Monday, January 27, 2014

Sami Shorts at the Nordic Lights Film Festival

Marja Bål Nango
Marja Bål Nango
Last weekend in Seattle the Nordic Lights Film Festival showed a great array of films from the Nordic countries. My friend Julie Whitehorn has posted detailed reviews of four Sami shorts on her blog Seattle Sami. 

All were fascinating in their different ways, and it was encouraging to see that three of them were student films made by Marja Bål Nango, a young Sami filmmaker. In reading about her afterwards I saw that she's been getting a good deal of attention in Norway and in Sapmi for her work. You can read more about her here.  I also read that she's doing a residency at the former home of the great poet, joiker, and multi-media artist Nils-Aslak Valkeapää. Read more about him and his foundation here.

I'm reminded that Skabmagovat, the extraordinary Sami and indigenous people's film festival in Inari, Finland, is just ending today. Their focus this year, the 16th winter it's taken place, was Arctic people's films.

As described in the program's introduction by artistic director Jorma Lehtola:
For the indigenous peoples of the Arctic, film has become an important tool both in strengthening the identity and communicating with other peoples. The circumstances of production and the resources available vary, but the field keeps expanding. Therefore, Skábmagovat wants to have a broader look at the area.

Our special theme of the Arctic peoples covers Chukchi nomadism from the eastern corner of Russia, Inupiat drama in a Berlinare-awarded film from Alaska, the wisdom
of Inuit women from Nunavut, terror narration from Greenland, as well as Sámi stories on reindeer, bear men and mining.

I attended this film festival in 2002, in its early days, and wrote about Jorma Lehtola and the festival in The Palace of the Snow Queen. I always meant to go back, but it's not easy getting up to Inari every year. I remember the experience of sitting outside watching films projected on an icy screen in temperatures of minus 20 c. That year the focus was, as always, Sami films, and those made by filmmakers from the Brazilian Amazon. I recall how much I learned in just three days about worlds that would have otherwise been closed to me. Such is the amazing power of film.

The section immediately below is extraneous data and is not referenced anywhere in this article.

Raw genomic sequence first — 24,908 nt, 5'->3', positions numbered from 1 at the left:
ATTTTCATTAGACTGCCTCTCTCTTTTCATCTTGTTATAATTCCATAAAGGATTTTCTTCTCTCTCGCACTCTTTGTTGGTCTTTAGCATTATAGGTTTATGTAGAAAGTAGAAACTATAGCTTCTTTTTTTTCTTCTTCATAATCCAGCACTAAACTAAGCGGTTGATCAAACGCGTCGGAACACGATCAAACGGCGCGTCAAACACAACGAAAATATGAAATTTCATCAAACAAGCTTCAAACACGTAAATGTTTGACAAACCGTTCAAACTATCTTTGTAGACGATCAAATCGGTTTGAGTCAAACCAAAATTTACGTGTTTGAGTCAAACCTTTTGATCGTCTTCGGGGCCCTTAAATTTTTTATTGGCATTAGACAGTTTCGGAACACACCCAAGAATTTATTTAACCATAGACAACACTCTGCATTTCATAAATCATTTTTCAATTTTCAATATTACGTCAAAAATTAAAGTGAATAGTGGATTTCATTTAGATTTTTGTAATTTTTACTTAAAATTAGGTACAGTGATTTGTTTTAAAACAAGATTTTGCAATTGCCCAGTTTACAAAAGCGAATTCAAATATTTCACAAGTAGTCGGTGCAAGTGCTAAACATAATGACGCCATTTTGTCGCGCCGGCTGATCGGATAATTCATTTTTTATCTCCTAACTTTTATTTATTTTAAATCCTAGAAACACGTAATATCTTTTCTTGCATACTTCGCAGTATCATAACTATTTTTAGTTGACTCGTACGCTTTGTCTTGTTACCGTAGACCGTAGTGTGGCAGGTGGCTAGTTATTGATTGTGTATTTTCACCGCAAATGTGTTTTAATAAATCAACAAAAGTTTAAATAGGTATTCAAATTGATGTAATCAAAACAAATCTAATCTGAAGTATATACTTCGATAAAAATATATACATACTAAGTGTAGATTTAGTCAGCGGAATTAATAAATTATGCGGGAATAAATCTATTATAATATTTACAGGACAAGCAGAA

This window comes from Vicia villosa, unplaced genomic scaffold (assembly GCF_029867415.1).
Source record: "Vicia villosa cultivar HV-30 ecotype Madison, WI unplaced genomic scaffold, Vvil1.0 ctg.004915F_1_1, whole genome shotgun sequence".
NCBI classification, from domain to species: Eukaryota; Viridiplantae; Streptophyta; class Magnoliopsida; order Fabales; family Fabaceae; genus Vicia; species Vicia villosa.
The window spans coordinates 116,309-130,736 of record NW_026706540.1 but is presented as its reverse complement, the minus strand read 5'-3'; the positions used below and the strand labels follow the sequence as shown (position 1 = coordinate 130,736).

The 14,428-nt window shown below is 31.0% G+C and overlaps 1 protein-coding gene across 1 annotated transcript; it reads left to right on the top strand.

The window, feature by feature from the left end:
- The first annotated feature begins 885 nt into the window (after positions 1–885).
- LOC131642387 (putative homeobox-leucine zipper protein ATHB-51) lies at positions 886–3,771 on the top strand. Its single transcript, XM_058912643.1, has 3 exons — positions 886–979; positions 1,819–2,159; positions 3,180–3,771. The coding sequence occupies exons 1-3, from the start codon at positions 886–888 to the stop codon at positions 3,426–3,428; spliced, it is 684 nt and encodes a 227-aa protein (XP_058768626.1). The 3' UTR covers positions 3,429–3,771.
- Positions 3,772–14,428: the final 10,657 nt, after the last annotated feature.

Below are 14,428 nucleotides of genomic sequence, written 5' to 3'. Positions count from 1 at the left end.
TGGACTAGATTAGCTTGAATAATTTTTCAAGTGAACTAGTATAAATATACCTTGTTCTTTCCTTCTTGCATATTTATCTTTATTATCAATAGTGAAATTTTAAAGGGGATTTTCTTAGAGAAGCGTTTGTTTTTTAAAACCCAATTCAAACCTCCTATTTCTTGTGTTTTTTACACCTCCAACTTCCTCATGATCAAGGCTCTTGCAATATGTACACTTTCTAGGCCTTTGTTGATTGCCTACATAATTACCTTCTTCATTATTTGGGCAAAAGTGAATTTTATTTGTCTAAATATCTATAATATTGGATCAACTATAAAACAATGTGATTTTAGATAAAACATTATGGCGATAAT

Wednesday, January 8, 2014

Emilie Demant Hatt reading and slideshow in Portland January 10, 2014

The Friday Night Lecture Series

WHEN:  Friday, January 10, 2014, 7:30pm

WHERE:  Portland State University, Cramer Hall 171, 1721 SW Broadway, Portland, Oregon, 97201

TITLE:  Talk and slideshow of the work of Danish artist and early ethnographer Emilie Demant Hatt

PRESENTER:  Barbara Sjoholm
Emilie Demant Hatt (1873-1958) lived with the nomadic Sami in 1907-8 and later became a prominent artist in Denmark.  She helped Johan Turi write and publish his book, An Account of the Sami, which appeared in 1910 in an innovative bilingual Sami/Danish edition.  Her own book, With the Lapps in the High Mountains, is both an exciting travel narrative and an early example of participant anthropology.  Translated into English for the first time, it tells the story of her year with the Swedish Sami, and includes her own photographs.
Barbara Sjoholm is an award-winning novelist, nonfiction writer, and Danish and Norwegian translator.  Her other books include The Snow Queen:  Winter Travels in Lapland.  Ms. Sjoholm's translation, With the Lapps in the High Mountains, will be available for sale after the lecture.

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The Friday Night Lecture Series is sponsored by the Scandinavian Heritage Foundation (SHF) and Portland State University, Department of World Languages and Literatures.  Lectures are held in 171 Cramer Hall, at PSU, 1721 SW Broadway.  The lectures are free and open to the public.  Refreshments are served next door in the PSU Finnish Room (Room 124, Cramer Hall) after the lecture.

For further information regarding the Friday Night Lecture Series or the Scandinavian Heritage Foundation, please contact SHF at 503-977-0275 or see SHF's website: